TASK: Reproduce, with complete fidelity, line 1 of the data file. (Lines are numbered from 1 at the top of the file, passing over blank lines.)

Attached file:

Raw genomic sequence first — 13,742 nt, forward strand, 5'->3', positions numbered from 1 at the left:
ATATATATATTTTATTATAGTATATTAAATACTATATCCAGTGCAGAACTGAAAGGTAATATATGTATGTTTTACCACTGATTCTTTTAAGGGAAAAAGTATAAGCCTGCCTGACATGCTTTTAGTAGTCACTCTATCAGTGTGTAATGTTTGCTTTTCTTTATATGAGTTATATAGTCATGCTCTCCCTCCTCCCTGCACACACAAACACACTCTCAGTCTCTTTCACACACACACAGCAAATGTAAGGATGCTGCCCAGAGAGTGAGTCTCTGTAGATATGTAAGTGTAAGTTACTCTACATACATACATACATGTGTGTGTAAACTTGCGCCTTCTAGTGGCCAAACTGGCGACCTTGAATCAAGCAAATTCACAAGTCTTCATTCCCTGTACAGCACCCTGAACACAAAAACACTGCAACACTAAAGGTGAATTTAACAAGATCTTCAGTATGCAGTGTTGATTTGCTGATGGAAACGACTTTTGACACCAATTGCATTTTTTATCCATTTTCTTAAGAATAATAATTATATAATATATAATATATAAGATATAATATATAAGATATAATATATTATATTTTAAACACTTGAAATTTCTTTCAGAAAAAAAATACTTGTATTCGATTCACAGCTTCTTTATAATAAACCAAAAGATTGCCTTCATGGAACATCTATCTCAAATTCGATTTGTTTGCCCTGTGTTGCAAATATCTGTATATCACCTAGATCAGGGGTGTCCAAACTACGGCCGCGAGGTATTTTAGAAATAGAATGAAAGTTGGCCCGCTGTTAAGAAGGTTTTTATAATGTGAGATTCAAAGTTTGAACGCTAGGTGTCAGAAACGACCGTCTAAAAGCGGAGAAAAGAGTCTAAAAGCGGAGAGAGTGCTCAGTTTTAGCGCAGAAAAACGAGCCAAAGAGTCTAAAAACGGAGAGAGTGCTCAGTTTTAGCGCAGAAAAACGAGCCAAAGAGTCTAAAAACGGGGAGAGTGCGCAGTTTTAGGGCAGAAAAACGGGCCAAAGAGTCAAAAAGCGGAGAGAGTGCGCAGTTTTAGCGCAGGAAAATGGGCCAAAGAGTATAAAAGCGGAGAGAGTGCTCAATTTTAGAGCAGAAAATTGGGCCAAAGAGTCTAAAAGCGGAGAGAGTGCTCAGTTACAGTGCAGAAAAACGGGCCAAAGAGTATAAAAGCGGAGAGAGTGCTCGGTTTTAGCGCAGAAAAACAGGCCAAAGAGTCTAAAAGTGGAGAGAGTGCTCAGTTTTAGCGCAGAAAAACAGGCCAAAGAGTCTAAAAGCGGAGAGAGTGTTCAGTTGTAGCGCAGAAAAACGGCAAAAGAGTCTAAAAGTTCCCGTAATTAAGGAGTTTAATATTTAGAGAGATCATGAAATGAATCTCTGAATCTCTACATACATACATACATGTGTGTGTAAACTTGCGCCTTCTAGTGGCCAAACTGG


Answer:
Raw genomic sequence first — 13,742 nt, forward strand, 5'->3', positions numbered from 1 at the left: